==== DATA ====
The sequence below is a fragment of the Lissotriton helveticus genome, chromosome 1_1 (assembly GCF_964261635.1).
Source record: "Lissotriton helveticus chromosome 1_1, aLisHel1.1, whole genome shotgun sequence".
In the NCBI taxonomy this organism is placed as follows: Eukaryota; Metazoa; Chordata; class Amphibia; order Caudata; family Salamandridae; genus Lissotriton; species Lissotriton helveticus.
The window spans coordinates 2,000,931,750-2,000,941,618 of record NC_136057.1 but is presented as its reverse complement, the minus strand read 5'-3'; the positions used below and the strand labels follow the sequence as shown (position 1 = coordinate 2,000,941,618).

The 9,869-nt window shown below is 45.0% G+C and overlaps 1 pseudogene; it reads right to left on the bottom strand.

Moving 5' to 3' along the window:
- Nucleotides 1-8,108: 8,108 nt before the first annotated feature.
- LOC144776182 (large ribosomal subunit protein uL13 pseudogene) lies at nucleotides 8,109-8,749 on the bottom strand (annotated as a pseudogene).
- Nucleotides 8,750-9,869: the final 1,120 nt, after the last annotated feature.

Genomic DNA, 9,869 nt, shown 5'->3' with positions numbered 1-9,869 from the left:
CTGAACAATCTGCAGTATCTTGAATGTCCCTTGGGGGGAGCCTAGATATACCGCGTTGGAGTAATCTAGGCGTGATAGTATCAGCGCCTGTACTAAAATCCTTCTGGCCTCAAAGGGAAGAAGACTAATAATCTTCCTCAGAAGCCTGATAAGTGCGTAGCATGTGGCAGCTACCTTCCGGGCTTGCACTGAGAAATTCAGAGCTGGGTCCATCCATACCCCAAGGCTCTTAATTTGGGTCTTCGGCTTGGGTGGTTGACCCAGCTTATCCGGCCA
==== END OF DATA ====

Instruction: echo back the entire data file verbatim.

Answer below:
The sequence below is a fragment of the Lissotriton helveticus genome, chromosome 1_1 (assembly GCF_964261635.1).
Source record: "Lissotriton helveticus chromosome 1_1, aLisHel1.1, whole genome shotgun sequence".
In the NCBI taxonomy this organism is placed as follows: Eukaryota; Metazoa; Chordata; class Amphibia; order Caudata; family Salamandridae; genus Lissotriton; species Lissotriton helveticus.
The window spans coordinates 2,000,931,750-2,000,941,618 of record NC_136057.1 but is presented as its reverse complement, the minus strand read 5'-3'; the positions used below and the strand labels follow the sequence as shown (position 1 = coordinate 2,000,941,618).

The 9,869-nt window shown below is 45.0% G+C and overlaps 1 pseudogene; it reads right to left on the bottom strand.

Moving 5' to 3' along the window:
- Nucleotides 1-8,108: 8,108 nt before the first annotated feature.
- LOC144776182 (large ribosomal subunit protein uL13 pseudogene) lies at nucleotides 8,109-8,749 on the bottom strand (annotated as a pseudogene).
- Nucleotides 8,750-9,869: the final 1,120 nt, after the last annotated feature.

Genomic DNA, 9,869 nt, shown 5'->3' with positions numbered 1-9,869 from the left:
CTGAACAATCTGCAGTATCTTGAATGTCCCTTGGGGGGAGCCTAGATATACCGCGTTGGAGTAATCTAGGCGTGATAGTATCAGCGCCTGTACTAAAATCCTTCTGGCCTCAAAGGGAAGAAGACTAATAATCTTCCTCAGAAGCCTGATAAGTGCGTAGCATGTGGCAGCTACCTTCCGGGCTTGCACTGAGAAATTCAGAGCTGGGTCCATCCATACCCCAAGGCTCTTAATTTGGGTCTTCGGCTTGGGTGGTTGACCCAGCTTATCCGGCCA